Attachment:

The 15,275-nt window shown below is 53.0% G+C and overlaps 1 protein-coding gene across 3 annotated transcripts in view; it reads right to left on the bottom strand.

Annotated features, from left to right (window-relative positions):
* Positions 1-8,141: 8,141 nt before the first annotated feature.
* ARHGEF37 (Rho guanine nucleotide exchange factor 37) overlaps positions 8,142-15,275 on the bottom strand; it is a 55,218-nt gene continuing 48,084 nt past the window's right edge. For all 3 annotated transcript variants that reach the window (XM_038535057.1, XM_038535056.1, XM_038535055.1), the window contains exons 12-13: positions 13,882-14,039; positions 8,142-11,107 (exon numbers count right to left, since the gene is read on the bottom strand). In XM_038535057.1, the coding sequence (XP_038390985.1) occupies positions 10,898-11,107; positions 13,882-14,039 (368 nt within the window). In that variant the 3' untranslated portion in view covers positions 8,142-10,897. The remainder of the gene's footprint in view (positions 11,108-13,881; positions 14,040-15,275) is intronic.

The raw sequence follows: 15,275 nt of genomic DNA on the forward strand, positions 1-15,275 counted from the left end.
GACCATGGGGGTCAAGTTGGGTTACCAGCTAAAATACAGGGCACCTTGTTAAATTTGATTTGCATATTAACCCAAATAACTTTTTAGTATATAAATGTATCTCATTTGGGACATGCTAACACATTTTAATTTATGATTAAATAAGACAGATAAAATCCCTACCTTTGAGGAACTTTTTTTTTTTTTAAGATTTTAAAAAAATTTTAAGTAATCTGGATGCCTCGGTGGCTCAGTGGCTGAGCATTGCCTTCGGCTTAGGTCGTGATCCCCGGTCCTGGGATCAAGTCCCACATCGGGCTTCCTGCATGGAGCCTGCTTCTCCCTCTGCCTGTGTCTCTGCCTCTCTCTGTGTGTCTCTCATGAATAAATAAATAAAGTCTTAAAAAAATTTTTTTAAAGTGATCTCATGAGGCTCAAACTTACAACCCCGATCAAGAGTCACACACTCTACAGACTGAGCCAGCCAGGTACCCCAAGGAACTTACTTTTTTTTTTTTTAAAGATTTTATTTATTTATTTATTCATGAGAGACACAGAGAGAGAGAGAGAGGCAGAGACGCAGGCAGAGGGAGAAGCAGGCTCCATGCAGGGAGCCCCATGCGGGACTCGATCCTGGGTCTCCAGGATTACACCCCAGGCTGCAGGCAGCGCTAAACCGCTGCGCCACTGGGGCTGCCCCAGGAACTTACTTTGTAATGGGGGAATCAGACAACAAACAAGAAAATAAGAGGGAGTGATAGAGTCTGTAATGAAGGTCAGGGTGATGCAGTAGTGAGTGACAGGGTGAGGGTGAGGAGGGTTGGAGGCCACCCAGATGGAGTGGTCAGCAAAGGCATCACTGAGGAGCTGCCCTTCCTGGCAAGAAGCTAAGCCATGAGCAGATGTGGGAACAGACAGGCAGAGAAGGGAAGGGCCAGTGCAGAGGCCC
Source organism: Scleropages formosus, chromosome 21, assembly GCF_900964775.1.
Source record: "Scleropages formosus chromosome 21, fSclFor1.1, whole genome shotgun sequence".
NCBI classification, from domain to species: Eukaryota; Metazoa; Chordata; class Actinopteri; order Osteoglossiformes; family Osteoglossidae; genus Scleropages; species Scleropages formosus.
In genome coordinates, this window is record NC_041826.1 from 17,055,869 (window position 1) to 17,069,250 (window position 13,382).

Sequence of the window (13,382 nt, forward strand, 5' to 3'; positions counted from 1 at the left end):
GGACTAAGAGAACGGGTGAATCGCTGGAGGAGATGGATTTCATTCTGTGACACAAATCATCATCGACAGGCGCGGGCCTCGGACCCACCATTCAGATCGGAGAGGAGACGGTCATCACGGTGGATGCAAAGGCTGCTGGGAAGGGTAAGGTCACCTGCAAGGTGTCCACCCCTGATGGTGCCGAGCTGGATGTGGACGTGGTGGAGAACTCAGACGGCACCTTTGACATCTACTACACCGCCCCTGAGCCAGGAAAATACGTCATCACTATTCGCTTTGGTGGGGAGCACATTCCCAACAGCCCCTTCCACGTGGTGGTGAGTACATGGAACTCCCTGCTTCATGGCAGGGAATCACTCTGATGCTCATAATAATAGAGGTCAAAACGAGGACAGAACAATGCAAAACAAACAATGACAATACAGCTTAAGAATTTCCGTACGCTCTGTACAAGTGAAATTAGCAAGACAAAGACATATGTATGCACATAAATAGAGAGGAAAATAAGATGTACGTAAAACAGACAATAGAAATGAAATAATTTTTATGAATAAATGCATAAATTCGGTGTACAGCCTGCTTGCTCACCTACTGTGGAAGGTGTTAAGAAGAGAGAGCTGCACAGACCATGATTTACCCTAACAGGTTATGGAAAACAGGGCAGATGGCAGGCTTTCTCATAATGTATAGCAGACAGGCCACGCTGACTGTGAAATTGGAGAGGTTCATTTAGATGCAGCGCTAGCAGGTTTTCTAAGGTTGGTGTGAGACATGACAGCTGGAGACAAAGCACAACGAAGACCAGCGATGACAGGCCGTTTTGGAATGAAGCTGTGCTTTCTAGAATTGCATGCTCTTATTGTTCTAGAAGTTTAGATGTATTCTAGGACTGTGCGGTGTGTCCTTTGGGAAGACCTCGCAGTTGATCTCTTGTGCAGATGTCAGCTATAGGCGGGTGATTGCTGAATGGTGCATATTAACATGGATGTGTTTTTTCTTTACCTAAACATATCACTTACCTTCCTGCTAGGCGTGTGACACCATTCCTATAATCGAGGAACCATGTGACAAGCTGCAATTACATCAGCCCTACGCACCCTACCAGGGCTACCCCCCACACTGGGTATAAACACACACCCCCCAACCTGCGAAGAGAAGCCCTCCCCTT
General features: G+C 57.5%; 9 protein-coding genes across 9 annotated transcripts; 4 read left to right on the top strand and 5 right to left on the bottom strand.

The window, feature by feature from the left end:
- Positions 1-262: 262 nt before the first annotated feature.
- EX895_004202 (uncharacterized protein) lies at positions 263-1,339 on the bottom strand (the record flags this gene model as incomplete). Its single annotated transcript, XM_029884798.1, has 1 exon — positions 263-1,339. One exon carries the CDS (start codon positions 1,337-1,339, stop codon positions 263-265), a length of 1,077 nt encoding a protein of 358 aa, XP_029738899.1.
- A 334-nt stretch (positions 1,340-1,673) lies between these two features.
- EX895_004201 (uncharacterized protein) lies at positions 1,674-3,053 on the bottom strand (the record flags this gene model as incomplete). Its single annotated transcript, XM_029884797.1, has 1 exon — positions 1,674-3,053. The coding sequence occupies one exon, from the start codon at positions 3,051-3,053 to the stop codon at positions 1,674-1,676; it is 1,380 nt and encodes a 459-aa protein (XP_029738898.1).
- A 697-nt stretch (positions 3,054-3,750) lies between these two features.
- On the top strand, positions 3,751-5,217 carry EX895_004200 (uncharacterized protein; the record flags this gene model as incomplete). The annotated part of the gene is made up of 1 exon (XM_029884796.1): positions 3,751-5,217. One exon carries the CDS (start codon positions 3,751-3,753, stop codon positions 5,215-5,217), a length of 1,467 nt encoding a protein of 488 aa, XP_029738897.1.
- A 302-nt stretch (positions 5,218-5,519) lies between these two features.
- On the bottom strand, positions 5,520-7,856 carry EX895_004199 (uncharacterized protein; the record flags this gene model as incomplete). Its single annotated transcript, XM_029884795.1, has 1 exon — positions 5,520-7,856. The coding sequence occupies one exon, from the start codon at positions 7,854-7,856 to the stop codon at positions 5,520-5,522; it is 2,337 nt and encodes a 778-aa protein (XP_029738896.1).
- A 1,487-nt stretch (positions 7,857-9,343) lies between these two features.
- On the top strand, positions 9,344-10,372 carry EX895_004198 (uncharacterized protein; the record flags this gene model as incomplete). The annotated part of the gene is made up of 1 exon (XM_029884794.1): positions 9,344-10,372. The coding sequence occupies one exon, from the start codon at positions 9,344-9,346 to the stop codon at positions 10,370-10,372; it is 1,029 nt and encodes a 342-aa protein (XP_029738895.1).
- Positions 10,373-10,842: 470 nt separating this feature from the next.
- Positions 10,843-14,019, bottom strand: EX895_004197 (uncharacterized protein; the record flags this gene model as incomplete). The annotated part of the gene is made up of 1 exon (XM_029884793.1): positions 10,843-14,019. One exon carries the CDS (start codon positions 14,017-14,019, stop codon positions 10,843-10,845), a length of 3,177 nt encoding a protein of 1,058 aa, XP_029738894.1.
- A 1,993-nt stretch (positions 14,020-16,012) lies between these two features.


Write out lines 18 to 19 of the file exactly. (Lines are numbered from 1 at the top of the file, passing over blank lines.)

- EX895_004201 (uncharacterized protein) lies at positions 1,674-3,053 on the bottom strand (the record flags this gene model as incomplete). Its single annotated transcript, XM_029884797.1, has 1 exon — positions 1,674-3,053. The coding sequence occupies one exon, from the start codon at positions 3,051-3,053 to the stop codon at positions 1,674-1,676; it is 1,380 nt and encodes a 459-aa protein (XP_029738898.1).
- A 697-nt stretch (positions 3,054-3,750) lies between these two features.